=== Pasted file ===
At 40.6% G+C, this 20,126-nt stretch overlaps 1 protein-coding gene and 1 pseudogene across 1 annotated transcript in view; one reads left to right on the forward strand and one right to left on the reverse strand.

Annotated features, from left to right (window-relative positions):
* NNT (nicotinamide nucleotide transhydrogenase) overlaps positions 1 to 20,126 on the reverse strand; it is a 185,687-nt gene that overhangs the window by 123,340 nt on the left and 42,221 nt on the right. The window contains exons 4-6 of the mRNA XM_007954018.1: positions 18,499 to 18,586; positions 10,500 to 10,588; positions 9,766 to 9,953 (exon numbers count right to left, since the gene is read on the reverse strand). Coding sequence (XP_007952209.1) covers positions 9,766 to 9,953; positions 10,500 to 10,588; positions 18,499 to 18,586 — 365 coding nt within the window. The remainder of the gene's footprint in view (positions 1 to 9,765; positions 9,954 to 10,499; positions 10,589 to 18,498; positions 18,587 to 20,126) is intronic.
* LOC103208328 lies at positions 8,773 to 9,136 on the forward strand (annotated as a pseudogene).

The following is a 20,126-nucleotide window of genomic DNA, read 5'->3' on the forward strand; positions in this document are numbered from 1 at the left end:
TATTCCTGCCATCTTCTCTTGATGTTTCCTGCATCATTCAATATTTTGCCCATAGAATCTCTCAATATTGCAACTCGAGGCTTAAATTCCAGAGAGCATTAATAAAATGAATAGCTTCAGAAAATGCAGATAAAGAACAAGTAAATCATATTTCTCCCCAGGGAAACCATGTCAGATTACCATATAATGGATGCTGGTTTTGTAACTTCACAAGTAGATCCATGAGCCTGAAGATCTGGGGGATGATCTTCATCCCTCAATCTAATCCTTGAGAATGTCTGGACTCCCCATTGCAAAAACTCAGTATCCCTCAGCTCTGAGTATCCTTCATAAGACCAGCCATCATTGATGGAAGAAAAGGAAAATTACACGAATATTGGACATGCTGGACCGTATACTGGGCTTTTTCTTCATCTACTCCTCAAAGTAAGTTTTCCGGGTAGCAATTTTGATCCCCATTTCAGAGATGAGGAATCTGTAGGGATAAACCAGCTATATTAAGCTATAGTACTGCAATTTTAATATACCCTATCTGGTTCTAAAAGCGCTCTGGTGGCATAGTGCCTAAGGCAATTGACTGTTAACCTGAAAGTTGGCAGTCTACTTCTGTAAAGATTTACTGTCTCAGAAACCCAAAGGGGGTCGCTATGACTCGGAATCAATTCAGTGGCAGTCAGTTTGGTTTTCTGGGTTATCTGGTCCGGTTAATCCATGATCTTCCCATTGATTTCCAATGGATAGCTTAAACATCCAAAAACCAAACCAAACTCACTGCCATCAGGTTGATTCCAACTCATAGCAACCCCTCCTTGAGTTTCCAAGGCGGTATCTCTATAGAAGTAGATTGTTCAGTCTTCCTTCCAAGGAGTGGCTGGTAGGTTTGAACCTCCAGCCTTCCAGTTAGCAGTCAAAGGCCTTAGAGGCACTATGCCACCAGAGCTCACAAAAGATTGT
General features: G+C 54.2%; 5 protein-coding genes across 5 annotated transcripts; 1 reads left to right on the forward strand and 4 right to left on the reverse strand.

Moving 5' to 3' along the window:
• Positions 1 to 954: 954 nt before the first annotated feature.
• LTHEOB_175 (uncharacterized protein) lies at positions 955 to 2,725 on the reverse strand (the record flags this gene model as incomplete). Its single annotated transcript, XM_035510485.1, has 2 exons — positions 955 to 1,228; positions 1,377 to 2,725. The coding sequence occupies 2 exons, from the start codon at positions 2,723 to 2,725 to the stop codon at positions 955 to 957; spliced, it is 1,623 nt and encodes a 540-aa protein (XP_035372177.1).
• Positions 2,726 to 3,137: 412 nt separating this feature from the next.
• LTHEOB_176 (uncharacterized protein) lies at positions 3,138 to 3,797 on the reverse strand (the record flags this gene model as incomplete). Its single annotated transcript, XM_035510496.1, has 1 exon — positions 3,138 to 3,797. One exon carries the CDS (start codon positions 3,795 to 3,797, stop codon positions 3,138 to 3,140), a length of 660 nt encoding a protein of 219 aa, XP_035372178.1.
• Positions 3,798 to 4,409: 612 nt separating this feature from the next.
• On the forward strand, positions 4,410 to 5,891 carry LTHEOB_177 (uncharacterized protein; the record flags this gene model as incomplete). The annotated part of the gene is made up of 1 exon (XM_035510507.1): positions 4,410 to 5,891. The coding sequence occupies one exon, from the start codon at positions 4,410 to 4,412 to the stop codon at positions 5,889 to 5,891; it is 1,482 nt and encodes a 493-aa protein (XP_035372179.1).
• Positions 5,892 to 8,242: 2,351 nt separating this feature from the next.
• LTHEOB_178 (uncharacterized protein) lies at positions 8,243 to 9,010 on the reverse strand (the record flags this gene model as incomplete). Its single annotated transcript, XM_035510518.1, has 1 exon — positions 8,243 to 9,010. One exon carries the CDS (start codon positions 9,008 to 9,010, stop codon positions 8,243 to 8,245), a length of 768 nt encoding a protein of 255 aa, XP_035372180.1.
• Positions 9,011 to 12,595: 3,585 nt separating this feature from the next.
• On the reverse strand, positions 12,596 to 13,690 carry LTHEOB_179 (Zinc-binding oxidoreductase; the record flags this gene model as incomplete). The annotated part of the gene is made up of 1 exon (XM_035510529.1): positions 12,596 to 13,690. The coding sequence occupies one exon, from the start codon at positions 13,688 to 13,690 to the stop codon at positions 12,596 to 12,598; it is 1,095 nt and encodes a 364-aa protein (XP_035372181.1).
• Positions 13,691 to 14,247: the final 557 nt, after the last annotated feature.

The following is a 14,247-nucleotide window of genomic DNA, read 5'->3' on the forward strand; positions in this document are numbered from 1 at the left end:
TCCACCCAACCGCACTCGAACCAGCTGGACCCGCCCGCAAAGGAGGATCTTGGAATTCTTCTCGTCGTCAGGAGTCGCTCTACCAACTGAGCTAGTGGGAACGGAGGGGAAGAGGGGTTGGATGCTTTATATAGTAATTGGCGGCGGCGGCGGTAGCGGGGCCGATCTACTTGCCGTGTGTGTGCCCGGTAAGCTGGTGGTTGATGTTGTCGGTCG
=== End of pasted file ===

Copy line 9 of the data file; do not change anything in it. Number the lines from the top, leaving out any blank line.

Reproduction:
• Positions 1 to 954: 954 nt before the first annotated feature.